To install click the Add extension button. That's it.

The source code for the WIKI 2 extension is being checked by specialists of the Mozilla Foundation, Google, and Apple. You could also do it yourself at any point in time.

Kelly Slayton
Congratulations on this excellent venture… what a great idea!
Alexander Grigorievskiy
I use WIKI 2 every day and almost forgot how the original Wikipedia looks like.
What we do. Every page goes through several hundred of perfecting techniques; in live mode. Quite the same Wikipedia. Just better.

Infanta Aldegundes, Duchess of Guimarães

From Wikipedia, the free encyclopedia

Infanta Aldegundes
Countess of Bardi
Duchess of Guimarães
Infanta Adelgundes, Duchess of Guimarães.JPG
Born(1858-11-10)10 November 1858
Bronnbach, Wertheim, Germany
Died15 April 1946(1946-04-15) (aged 87)
Gunten, Bern, Switzerland
SpousePrince Henry, Count of Bardi
Portuguese: Aldegundes de Jesus Maria Francisca de Assis e de Paula Adelaide Eulália Leopoldina Carlota Micaela Rafaela Gabriela Gonzaga Inês Isabel Avelina Ana Estanislau Sofia Bernardina
FatherMiguel I of Portugal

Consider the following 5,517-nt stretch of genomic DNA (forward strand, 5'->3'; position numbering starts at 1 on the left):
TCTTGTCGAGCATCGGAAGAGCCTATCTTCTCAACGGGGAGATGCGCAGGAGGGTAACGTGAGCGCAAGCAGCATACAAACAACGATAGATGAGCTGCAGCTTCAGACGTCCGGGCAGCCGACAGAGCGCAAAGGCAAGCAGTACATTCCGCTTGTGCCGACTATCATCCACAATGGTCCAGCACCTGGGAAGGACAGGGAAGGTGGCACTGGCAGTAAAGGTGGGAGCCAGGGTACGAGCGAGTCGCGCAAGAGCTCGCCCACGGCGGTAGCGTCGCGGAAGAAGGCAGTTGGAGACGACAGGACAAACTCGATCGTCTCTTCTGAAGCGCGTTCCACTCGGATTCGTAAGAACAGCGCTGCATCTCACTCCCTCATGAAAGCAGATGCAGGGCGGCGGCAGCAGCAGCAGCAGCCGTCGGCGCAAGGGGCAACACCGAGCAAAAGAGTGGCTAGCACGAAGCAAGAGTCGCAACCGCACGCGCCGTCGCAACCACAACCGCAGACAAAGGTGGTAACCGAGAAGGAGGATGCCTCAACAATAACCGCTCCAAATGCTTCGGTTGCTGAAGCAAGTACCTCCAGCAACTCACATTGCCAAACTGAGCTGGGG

MotherAdelaide of Löwenstein-Wertheim-Rosenberg
ReligionRoman Catholicism

Infanta Aldegundes, Duchess of Guimarães[1] (10 November 1858 – 15 April 1946) was the fifth child and fourth daughter[1] of Miguel of Portugal and his wife Adelaide of Löwenstein-Wertheim-Rosenberg.[1] A member of the House of Braganza by birth, Aldegundes became a member of the House of Bourbon-Parma through her marriage to Prince Henry of Bourbon-Parma, Count of Bardi. She was also the Regent of the Monarchic Representation of Portugal and for that reason assumed the title of Duchess of Guimarães, usually reserved for the Head of the House.

Early life

Aldegundes de Jesus Maria Francisca de Assis e de Paula Adelaide Eulália Leopoldina Carlota Micaela Rafaela Gabriela Gonzaga Inês Isabel Avelina Ana Estanislau Sofia Bernardina, Infanta de Portugal, Duquesa de Guimarães, was born in Bronnbach, Wertheim, Germany.[1] Her father died on November 14, 1866, a few days after her eighth birthday,[2] and Aldegundes and her siblings were educated in a Catholic and conservative environment by their mother. Her maternal uncle, Prince Carl zu Löwenstein-Wertheim-Rosenberg, was like a second father to the children.